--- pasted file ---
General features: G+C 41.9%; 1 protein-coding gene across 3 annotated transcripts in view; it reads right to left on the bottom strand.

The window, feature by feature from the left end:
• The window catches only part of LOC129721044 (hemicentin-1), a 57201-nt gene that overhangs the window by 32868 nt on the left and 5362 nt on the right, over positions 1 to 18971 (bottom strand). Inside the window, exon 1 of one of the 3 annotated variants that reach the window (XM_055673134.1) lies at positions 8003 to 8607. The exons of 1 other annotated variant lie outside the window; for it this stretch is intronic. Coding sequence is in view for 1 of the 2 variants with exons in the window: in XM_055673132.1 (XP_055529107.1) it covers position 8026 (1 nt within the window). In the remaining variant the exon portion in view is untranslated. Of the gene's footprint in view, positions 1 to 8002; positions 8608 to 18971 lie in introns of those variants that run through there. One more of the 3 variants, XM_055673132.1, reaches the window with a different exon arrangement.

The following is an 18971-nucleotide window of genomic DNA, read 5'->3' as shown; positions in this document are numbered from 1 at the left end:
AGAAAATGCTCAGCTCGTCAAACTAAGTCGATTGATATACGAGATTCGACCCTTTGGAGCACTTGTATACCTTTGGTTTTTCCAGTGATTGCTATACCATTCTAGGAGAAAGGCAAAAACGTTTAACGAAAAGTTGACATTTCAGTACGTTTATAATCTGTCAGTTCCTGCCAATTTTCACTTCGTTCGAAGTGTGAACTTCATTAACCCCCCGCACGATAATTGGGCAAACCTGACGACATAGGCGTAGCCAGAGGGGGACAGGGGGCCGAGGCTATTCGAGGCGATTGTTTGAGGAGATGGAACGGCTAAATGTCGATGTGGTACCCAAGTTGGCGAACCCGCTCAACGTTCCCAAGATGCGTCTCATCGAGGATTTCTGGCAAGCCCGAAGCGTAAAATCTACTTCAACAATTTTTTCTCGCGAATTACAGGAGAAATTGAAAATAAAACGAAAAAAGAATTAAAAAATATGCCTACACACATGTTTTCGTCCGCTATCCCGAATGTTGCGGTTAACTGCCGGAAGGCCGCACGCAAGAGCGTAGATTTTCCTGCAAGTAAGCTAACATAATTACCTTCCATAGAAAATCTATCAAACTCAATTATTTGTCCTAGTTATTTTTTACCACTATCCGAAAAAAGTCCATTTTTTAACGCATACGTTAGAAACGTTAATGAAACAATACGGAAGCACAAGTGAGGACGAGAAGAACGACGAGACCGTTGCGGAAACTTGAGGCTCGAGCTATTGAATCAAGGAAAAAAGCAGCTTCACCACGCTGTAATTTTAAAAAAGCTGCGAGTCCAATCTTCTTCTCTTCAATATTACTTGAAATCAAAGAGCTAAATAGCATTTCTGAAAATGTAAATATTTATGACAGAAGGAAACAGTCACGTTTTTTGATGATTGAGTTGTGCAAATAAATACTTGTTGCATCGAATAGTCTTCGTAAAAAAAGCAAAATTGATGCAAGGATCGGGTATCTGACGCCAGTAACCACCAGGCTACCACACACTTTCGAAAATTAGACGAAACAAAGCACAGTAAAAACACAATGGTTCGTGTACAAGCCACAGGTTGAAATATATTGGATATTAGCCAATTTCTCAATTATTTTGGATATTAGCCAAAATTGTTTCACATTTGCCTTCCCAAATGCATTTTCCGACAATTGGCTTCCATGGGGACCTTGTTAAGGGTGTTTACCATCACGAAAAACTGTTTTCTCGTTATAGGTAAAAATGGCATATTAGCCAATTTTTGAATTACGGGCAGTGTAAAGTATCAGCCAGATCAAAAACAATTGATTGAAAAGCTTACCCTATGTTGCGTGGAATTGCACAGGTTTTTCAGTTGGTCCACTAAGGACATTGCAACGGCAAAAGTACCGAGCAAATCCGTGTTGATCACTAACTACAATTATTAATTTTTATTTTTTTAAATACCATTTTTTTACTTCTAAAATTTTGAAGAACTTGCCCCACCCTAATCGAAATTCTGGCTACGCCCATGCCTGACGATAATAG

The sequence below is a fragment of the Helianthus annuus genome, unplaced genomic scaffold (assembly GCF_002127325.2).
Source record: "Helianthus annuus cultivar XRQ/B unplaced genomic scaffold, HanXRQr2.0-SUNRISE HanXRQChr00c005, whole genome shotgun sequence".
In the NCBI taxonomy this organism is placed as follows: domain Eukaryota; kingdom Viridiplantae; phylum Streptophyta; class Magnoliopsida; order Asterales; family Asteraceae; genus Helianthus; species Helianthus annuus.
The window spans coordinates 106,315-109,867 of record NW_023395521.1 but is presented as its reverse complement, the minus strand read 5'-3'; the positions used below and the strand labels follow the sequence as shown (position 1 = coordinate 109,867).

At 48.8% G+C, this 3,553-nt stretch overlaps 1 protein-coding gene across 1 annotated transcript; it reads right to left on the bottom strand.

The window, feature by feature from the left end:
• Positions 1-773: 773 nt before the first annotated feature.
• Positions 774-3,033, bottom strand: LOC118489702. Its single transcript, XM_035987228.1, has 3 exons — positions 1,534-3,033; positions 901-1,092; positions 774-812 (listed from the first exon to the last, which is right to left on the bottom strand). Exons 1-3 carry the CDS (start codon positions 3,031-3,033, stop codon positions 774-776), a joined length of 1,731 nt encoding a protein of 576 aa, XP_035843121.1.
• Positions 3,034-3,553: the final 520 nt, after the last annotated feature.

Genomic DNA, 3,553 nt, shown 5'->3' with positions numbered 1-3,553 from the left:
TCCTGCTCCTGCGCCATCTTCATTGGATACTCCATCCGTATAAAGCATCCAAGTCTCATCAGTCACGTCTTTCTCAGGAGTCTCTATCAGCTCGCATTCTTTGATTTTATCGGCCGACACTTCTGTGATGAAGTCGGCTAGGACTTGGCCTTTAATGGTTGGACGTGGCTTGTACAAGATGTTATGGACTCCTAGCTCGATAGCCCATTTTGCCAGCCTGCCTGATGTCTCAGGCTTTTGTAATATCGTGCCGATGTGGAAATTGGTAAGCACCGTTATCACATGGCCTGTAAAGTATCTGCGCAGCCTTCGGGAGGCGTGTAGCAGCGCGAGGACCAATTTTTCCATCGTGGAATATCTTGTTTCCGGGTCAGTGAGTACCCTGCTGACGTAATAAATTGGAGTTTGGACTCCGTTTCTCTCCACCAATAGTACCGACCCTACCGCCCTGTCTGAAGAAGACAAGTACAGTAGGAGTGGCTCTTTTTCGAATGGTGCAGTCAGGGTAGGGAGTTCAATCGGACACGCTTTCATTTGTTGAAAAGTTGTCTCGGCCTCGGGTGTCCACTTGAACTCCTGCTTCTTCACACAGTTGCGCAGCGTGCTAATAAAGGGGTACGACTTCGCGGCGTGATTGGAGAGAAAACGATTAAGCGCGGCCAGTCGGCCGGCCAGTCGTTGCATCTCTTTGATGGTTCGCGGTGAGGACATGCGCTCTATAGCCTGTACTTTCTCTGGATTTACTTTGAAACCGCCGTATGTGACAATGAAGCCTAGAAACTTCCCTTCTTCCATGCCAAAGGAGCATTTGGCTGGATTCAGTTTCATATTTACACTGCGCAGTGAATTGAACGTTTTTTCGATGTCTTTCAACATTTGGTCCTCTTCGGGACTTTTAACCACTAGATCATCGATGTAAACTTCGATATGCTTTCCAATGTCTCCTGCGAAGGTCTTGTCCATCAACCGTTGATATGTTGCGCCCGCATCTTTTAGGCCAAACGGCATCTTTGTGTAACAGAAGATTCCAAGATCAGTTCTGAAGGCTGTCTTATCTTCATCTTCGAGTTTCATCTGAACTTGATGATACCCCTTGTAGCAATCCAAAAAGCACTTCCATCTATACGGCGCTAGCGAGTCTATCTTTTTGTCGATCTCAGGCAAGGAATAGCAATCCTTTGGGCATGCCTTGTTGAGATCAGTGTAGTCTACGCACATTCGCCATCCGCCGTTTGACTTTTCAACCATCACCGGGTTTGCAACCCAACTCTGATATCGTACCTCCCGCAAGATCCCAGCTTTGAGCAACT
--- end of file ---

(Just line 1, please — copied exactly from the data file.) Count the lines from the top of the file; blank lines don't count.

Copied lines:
General features: G+C 41.9%; 1 protein-coding gene across 3 annotated transcripts in view; it reads right to left on the bottom strand.